This post is part of a series entitled ‘Nature and Society’ which touches upon the relationships between mankind and the surrounding natural world. This post deals with the consumption of nature, specifically the fact that an entire tree is required to make a single wooden utility pole.
Weekdays, on my way into work, I drive through a forest of tall trees. There are Douglas Firs, Western Red Cedars, Southern Pines, Jack Pines, Lodgepole Pines, and Pacific Silver Firs. Most of them have been standing there for 30 years or less, but some have been there for far longer. They stand in long, neat rows bordering roadways and residences amidst the urban sprawl.
But these trees aren’t really proper trees. They’re just shadows of trees. Their branches have turned to wire conduit and their roots to thick anchor cables driven into concrete.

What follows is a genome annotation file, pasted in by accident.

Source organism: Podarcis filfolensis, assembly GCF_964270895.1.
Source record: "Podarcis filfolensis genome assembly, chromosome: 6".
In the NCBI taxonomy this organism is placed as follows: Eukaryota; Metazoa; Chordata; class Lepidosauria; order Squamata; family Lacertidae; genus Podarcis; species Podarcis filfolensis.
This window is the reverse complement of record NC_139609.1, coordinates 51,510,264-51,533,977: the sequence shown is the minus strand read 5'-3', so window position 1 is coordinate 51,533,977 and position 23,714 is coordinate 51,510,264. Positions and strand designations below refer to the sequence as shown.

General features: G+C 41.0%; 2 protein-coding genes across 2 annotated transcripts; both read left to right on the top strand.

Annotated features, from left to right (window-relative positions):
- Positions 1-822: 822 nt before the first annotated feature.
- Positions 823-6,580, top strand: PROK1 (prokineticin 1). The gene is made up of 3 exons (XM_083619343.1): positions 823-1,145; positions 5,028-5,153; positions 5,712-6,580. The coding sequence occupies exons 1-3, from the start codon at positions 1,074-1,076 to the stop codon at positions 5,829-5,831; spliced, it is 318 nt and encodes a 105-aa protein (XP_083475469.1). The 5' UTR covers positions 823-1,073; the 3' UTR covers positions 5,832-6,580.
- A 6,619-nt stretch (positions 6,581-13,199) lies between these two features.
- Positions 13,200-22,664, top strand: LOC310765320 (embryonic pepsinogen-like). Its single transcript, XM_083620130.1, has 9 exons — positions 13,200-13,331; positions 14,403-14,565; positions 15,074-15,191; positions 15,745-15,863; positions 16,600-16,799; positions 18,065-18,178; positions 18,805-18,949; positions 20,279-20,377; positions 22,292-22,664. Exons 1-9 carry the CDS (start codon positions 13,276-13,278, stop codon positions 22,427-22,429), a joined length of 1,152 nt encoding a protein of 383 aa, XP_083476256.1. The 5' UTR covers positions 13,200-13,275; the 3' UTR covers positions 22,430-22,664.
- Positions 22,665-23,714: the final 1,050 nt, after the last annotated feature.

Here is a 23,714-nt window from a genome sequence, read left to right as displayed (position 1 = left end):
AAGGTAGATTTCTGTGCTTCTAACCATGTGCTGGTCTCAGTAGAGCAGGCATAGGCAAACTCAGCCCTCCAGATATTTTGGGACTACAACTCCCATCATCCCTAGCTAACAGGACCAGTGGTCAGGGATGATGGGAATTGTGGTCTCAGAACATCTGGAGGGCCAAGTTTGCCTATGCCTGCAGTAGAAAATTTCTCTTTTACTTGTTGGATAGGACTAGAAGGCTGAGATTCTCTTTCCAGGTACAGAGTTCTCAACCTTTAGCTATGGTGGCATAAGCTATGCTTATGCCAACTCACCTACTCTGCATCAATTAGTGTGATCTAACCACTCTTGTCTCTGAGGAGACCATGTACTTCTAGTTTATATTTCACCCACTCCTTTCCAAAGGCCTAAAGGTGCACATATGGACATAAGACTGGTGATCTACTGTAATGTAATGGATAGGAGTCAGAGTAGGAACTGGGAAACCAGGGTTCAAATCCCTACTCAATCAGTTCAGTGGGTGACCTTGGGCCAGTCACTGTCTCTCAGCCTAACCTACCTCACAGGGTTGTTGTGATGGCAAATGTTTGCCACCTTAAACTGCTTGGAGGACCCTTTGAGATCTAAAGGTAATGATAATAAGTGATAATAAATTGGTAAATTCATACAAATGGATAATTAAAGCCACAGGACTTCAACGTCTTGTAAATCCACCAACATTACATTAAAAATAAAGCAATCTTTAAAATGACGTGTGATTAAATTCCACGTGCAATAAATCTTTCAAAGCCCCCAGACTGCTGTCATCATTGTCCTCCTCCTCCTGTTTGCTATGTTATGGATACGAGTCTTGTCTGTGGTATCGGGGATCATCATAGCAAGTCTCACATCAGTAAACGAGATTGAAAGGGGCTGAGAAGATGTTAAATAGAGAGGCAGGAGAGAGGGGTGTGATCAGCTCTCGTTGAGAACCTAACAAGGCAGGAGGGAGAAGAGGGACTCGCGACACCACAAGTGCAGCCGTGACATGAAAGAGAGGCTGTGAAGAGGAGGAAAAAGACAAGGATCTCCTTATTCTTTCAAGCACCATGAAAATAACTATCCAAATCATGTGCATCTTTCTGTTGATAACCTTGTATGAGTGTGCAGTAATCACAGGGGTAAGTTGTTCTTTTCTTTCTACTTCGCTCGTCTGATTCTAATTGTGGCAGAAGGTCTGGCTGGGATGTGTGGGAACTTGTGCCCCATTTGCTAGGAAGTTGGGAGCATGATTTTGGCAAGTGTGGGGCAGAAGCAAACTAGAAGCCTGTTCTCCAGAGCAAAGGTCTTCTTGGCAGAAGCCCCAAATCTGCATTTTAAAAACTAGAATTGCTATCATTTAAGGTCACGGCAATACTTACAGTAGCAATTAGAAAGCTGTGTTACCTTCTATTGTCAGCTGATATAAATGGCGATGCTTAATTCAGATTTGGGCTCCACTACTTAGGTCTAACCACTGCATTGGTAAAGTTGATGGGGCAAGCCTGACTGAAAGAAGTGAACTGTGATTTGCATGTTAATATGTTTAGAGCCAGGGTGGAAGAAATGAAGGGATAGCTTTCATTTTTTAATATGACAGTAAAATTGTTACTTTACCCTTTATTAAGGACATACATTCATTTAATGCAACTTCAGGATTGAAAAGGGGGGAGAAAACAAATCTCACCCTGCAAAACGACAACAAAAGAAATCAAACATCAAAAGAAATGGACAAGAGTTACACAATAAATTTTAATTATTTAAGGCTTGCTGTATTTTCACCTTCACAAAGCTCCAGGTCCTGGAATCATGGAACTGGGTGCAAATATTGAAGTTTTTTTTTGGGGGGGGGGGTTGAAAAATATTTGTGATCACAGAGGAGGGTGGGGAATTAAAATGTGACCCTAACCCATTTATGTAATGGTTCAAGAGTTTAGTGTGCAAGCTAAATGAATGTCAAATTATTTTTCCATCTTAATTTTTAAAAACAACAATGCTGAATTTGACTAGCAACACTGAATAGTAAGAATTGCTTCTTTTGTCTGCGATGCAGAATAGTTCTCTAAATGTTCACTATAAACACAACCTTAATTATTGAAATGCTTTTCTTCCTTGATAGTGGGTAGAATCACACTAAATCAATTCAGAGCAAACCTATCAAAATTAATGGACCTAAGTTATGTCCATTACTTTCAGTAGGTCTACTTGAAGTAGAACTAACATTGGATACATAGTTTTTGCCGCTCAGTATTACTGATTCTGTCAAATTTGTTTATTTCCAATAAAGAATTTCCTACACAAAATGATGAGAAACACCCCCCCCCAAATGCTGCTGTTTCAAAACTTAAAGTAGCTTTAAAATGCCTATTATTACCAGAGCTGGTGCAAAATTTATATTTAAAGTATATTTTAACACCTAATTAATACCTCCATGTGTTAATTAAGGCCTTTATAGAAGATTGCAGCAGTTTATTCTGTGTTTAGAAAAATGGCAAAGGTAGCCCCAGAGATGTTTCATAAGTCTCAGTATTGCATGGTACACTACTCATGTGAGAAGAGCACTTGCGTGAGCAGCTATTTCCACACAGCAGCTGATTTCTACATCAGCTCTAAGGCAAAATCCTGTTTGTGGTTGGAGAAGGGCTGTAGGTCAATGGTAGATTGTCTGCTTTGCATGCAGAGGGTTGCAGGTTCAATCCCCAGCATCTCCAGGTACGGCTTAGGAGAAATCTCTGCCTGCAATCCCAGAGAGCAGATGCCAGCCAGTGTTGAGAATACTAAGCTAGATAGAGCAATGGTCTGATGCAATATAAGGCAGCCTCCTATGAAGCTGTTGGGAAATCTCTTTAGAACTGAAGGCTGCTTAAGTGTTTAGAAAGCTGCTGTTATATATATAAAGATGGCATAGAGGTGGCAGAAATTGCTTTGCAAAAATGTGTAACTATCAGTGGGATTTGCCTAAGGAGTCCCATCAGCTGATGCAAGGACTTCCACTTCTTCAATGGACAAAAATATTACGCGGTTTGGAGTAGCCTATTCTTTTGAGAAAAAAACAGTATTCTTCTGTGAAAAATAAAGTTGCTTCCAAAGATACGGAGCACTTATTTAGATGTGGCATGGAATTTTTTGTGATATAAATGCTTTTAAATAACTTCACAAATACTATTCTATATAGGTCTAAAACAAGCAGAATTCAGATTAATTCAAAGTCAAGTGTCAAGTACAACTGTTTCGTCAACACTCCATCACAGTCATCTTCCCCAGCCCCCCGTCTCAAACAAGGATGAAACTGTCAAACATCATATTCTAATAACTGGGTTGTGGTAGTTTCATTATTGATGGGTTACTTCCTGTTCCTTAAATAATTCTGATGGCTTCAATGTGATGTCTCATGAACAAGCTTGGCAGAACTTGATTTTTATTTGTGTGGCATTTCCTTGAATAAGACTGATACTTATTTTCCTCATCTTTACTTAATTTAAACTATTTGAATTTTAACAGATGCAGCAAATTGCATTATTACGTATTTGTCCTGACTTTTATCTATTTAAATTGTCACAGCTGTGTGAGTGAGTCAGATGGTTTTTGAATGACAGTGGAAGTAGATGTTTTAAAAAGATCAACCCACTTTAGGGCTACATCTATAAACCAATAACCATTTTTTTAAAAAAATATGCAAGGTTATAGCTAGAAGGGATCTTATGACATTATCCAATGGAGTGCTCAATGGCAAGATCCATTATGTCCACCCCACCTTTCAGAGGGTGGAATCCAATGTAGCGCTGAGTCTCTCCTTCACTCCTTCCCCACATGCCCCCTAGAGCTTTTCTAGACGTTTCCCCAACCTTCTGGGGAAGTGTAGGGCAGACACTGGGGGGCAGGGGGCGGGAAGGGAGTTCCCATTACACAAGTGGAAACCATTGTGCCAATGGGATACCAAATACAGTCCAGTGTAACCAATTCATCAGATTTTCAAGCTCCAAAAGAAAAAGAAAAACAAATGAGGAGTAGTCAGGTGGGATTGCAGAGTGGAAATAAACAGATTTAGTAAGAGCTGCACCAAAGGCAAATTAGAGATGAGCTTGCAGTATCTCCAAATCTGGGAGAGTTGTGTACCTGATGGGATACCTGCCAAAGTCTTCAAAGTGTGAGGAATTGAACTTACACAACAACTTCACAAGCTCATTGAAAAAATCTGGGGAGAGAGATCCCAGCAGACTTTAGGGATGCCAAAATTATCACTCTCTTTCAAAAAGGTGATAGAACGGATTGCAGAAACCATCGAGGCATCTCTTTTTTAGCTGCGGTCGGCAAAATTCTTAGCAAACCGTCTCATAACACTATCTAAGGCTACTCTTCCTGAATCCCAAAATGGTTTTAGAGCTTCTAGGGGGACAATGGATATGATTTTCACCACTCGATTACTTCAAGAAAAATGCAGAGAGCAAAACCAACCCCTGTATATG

Of course, as the title of this post makes clear, I’m talking about wooden utility poles. You can find them everywhere, particularly in developing areas that don’t enjoy the widespread implementation of underground conduit.
It’s probably a consequence of that ubiquity that these omnipresent posts aren’t typically given much thought. They have a tendency to just blend into the background of daily life and you don’t really notice them all that much until they happen to fall across a road during a storm or spoil some picturesque scenery.
Even when you do notice them, it’s easy to forget that each of those towering wooden figures were all once individual trees. That’s right. Every time mankind needs to erect a wooden utility pole, it has to do so at the expense of an entire tree.